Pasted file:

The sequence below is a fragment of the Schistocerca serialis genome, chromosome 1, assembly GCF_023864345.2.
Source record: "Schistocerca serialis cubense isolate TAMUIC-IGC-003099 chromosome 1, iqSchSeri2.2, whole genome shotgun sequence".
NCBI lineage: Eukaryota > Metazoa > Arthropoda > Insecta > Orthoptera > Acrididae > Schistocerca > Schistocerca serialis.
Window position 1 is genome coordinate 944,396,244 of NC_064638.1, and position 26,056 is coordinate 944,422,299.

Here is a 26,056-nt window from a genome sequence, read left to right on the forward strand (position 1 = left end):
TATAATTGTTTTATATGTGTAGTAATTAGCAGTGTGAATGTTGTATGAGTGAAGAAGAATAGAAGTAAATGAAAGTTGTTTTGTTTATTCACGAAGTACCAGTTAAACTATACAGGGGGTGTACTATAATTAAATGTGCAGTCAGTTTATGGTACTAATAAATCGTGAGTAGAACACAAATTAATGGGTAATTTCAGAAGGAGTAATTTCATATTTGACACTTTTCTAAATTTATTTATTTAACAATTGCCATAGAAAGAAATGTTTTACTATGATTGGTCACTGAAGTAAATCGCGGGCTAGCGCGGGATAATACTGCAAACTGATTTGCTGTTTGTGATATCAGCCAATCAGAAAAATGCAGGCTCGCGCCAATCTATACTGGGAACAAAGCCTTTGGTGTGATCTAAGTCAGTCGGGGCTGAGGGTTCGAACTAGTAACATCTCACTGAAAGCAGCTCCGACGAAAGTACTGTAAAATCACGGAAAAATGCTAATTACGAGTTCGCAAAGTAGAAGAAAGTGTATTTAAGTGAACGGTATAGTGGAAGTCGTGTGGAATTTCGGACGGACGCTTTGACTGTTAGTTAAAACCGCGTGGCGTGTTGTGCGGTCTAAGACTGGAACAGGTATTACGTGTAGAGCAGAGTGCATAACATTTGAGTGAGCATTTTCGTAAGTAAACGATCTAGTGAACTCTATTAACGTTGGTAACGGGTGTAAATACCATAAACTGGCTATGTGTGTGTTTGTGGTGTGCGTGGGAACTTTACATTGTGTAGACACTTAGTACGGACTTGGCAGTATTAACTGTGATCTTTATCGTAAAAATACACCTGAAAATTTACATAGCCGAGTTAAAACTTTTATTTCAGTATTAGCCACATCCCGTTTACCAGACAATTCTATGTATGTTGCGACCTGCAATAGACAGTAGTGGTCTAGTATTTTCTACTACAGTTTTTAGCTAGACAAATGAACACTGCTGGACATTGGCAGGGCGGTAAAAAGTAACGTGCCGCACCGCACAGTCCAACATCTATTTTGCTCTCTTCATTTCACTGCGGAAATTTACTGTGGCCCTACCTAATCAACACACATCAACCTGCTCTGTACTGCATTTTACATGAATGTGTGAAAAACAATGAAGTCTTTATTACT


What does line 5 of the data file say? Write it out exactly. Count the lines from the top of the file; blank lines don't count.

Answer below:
Here is a 26,056-nt window from a genome sequence, read left to right on the forward strand (position 1 = left end):